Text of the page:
FunctorType<int>::NormalFunctor n1;
        FunctorType<int>::ConstFunctor n2;
    
        n1(n);
        n2(n);
    
        short k = 0;
    
        FunctorType<short>::NormalFunctor k1;
        FunctorType<short>::ConstFunctor k2;
    
        k1(k);
        k2(k);
    
    
        return 0;
    }

  9. #9
    Join Date
    Jul 2002
    Location
    Portsmouth. United Kingdom
    Posts
    2,725

    Re: Template const & non-const versions

    Thanks for all the ideas guys.

    What I used in the end was like superbonzo's idea but makes use of the TR1 type traits classes.

    Code:
    #include <algorithm>
    #include <vector>
    #include <iostream>
    
    #include <type_traits>
    
    using namespace std;
    using namespace std::tr1;
    
    // Functor
    template<template<typename> class Traits>
    class Functor
    {
    public:
    
        typedef typename Traits<int>::type Type;
    
        Functor()
            : p_i(0)
        {
        }
    
        void operator()(Type &i)
        {
            if (i == 10)
            {
                p_i = &i;
            }
        }
    
        Type *Result() const
        {
            return p_i;
        }
    
        Type *p_i;
    };
    
    //**************************************
    struct Test
    {
        Test()
            : data(10, 0)
        {
            data[3] = 10;
        }
    
        // Non-const Find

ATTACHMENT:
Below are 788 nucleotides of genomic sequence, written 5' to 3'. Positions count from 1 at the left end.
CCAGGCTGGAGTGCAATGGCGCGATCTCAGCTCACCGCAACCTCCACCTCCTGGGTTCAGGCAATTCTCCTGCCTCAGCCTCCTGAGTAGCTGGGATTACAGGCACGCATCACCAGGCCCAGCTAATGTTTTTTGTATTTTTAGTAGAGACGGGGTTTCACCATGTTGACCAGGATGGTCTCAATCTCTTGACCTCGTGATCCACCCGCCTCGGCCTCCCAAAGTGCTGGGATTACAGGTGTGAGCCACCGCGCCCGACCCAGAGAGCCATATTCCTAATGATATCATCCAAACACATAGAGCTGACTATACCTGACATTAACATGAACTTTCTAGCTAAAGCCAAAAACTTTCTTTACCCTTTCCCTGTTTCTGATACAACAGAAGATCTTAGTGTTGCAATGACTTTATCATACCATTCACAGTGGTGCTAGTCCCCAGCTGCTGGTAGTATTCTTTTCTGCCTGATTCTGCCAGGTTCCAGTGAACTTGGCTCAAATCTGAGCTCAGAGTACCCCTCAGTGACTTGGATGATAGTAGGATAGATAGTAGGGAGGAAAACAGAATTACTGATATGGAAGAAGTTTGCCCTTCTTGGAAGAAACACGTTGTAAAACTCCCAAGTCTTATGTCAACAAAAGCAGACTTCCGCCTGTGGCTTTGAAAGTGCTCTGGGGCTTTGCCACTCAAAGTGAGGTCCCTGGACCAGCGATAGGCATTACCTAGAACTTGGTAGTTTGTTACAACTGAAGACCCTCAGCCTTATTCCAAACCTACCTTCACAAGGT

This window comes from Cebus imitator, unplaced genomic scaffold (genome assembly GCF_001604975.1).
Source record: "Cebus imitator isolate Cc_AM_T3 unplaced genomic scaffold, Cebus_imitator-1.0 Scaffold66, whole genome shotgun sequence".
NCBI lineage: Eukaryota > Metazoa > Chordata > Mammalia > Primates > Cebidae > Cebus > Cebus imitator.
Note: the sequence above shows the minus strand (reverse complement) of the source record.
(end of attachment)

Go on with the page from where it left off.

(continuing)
int *Find()
        {
            Functor<remove_const> f = for_each(data.begin(), data.end(), Functor<remove_const>());
    
            return f.Result();
        }
    
        // Const Find
        const int *Find() const
        {
            Functor<add_const> f = for_each(data.begin(), data.end(), Functor<add_const>());
    
            return f.Result();
        }
    
        // Const Print.
        void Print() const
        {
            // Look for 10.
            const int *p_i = Find();
    
            if (p_i != 0)
            {
                cout << *p_i << "\n";
            }
            else
            {
                cout << "Not found\n";
            }
        }
    
        // Non-const Change.
        void Change()
        {
            // Look for 10.
            int *p_i = Find();
    
            if (p_i != 0)
            {
                *p_i = 20;
                cout << "Changed to 20\n";
            }
            else
            {
                cout << "Not found\n";
            }
        }
    
        vector<int> data;
    };
    
    //**************************************
    int main()
    {
        Test t;
    
        t.Print();
        t.Change();
        t.Print();
    }
    "It doesn't matter how beautiful your theory is, it doesn't matter how smart you are. If it doesn't agree with experiment, it's wrong."
    Richard P. Feynman

Posting Permissions

  • You may not post new threads
  • You may not post replies
  • You may not post attachments
  • You may not edit your posts
  •  


Windows Mobile Development Center


Click Here to Expand Forum to Full Width

This is a CodeGuru survey question.


Featured


HTML5 Development Center